The life-cycle of dry rot can be broken down into four main stages. Dry rot begins as a microscopic spore which, in high enough concentrations, can resemble a fine orange dust. If the spores are subjected to sufficient moisture they will begin to grow fine white strands known as hyphae. As the hyphae germinate they will eventually form a large mass known as mycelium. The final stage is a fruiting body which pumps new spores out into the surrounding air.
Dry rot is the term given to brown rot decay caused by certain fungi that deteriorate timber in buildings and other wooden construction seemingly without an apparent source of moisture. The term is a misnomer because all wood decaying fungi need a minimum amount of moisture before decay begins. The decayed wood takes on a dark or browner crumbly appearance, with cubical like cracking or checking, that becomes brittle and can eventually crush the wood into powder. Chemically, wood attacked by dry rot fungi is decayed by the same process as other brown rot fungi. An outbreak of dry rot within a building can be perceived to be an extremely serious infestation that is hard to eradicate, requiring drastic remedies to correct. Eventually the decay can cause instability and cause the structure to collapse.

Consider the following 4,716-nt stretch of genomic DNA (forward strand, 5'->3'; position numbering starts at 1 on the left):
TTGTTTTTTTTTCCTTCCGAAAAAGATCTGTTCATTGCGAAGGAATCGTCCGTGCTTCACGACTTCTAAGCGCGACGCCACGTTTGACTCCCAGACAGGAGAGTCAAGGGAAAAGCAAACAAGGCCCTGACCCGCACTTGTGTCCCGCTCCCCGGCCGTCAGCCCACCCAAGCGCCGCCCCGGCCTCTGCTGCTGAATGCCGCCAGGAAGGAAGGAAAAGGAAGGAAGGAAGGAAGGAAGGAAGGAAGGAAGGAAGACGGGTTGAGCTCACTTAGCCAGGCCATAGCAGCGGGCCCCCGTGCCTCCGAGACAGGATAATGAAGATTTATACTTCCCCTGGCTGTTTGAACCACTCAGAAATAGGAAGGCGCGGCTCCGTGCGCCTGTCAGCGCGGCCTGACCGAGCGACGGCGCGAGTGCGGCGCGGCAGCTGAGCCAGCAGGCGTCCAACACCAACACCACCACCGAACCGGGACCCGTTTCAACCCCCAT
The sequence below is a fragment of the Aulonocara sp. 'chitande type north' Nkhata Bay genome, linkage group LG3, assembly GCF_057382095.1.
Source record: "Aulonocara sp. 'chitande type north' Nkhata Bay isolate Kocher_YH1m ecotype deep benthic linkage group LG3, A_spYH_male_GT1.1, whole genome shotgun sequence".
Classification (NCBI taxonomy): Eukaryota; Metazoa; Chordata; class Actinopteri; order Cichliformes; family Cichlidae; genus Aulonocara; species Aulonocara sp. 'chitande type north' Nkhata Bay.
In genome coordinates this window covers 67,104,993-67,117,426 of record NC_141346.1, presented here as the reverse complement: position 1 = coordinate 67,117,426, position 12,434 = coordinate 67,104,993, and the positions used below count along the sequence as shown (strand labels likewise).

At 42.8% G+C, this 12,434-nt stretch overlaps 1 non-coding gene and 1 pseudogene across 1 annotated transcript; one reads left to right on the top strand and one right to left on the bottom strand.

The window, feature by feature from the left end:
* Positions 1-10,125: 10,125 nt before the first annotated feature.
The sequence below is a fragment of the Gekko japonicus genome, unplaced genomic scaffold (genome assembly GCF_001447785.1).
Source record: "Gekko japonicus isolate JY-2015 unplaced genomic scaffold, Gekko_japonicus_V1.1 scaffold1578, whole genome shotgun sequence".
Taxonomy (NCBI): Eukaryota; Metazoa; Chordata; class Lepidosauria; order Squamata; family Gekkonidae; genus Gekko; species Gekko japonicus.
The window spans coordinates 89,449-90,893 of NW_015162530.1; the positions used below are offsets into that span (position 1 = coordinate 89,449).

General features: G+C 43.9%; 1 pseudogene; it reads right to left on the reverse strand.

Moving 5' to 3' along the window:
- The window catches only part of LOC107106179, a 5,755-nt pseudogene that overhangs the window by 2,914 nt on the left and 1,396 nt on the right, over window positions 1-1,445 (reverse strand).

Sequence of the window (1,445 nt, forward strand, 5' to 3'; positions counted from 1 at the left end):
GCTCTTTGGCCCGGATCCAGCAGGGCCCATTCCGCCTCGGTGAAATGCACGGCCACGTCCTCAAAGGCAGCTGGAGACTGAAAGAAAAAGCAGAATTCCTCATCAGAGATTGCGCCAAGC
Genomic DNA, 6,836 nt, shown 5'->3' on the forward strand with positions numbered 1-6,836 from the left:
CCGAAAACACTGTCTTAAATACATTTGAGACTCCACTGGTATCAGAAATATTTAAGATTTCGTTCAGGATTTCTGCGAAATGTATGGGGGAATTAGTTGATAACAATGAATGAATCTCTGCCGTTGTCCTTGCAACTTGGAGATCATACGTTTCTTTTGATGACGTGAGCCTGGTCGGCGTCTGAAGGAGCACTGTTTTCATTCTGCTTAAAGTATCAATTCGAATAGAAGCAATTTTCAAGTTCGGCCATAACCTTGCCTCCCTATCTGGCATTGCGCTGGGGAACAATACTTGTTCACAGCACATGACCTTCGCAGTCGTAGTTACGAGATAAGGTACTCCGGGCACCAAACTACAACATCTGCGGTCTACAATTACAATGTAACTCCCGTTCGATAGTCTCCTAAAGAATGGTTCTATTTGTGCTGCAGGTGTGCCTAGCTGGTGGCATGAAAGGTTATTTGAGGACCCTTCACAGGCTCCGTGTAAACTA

Treating & preventing dry rot
Treating or preventing dry rot is a three step process.
Step 1 is to locate and stop the source of the moisture.
Step 2 is to replace any damaged wood that has become structurally weakened.
Step 3 is to treat new and existing wood with a borate wood preservative to prevent growth of the dry rot fungus and kill any fungus already in the wood.
Borate wood preservative is available as a dry powder or a glycol-based liquid concentrate. The powder form is generally less expensive but there's some evidence that glycol improves the absorption of borate into the wood fibres.